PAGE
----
There have been numerous wake-up calls about the effects of climate change on marine life. As ocean waters heat up, they are bleaching corals. Growing levels of carbon dioxide are acidifying seawater, which is degrading the shells and skeletons of sea organisms. The rising temperatures are prompting fish to migrate to colder waters, even causing them to shrink.
Now climate change is starting to affect their sense of smell, a phenomenon that will worsen in the coming years if global warming continues unabated, according to new research. A sense of smell is indispensable to fish. They use it to find food, detect imminent danger and elude predators, to find safe environments and spawning areas, even to recognize one another.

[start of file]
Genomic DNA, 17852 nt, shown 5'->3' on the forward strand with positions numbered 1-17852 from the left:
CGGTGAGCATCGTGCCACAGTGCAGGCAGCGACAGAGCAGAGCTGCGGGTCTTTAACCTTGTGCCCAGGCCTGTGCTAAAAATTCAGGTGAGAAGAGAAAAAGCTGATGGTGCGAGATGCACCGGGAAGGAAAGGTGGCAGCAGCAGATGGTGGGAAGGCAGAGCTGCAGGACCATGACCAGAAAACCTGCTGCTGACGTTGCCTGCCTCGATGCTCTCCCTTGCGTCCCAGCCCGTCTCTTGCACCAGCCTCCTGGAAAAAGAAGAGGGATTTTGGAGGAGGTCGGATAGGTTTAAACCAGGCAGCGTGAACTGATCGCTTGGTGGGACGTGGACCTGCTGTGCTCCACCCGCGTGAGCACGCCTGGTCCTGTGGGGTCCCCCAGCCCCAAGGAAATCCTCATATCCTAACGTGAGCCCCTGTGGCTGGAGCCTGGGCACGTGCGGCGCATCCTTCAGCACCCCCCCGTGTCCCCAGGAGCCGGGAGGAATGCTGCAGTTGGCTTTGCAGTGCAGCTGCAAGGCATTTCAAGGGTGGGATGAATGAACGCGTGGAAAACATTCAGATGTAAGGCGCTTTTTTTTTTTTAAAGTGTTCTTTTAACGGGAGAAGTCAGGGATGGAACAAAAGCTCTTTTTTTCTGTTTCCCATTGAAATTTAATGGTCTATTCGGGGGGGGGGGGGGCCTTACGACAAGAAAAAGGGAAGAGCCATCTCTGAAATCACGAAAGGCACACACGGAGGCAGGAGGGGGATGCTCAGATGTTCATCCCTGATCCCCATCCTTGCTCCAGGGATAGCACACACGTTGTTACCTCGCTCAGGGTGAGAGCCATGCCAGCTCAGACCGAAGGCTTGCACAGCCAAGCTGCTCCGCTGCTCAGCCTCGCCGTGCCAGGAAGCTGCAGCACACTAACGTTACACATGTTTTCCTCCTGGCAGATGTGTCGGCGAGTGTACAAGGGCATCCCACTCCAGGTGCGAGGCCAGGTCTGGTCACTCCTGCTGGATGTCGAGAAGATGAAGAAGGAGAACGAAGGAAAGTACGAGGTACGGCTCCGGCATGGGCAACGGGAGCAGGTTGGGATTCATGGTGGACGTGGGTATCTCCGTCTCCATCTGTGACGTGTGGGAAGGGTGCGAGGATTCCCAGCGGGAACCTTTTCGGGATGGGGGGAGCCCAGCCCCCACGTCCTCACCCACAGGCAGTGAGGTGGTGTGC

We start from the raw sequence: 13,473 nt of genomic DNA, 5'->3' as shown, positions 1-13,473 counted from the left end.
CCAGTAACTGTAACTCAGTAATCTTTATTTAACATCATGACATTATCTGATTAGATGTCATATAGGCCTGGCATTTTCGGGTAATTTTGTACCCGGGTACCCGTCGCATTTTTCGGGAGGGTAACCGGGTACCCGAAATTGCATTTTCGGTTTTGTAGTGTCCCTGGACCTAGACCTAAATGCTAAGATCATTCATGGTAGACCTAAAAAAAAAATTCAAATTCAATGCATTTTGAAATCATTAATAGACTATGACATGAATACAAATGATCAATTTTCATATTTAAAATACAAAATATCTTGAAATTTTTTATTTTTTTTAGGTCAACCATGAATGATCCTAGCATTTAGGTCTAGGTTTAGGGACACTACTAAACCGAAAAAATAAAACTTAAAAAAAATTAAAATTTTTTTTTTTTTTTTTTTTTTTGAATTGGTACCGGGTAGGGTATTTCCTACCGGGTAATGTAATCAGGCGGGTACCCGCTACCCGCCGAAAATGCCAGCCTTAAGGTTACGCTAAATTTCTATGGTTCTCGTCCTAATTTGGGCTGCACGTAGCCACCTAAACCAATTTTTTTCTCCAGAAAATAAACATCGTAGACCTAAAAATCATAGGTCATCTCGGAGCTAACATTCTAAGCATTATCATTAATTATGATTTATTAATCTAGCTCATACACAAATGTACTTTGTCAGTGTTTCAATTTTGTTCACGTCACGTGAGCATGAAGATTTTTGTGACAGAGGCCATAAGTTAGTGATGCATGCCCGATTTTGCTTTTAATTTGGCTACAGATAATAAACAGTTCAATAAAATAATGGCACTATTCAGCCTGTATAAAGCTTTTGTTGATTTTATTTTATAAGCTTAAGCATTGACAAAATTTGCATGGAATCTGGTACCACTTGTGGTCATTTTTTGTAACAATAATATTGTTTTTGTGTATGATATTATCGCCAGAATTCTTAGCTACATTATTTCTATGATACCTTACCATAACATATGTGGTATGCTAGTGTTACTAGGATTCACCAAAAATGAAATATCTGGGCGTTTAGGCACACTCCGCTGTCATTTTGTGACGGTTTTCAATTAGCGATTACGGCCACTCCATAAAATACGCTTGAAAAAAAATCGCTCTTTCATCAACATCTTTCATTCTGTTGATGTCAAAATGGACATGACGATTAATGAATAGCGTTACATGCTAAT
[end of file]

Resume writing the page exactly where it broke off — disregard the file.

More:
To lose it could threaten their very survival. If this happens, it also would mean big trouble for the fishing industry, tourism and, most importantly, global nutrition, since many of the world’s people — including its poorest — depend on fish for food.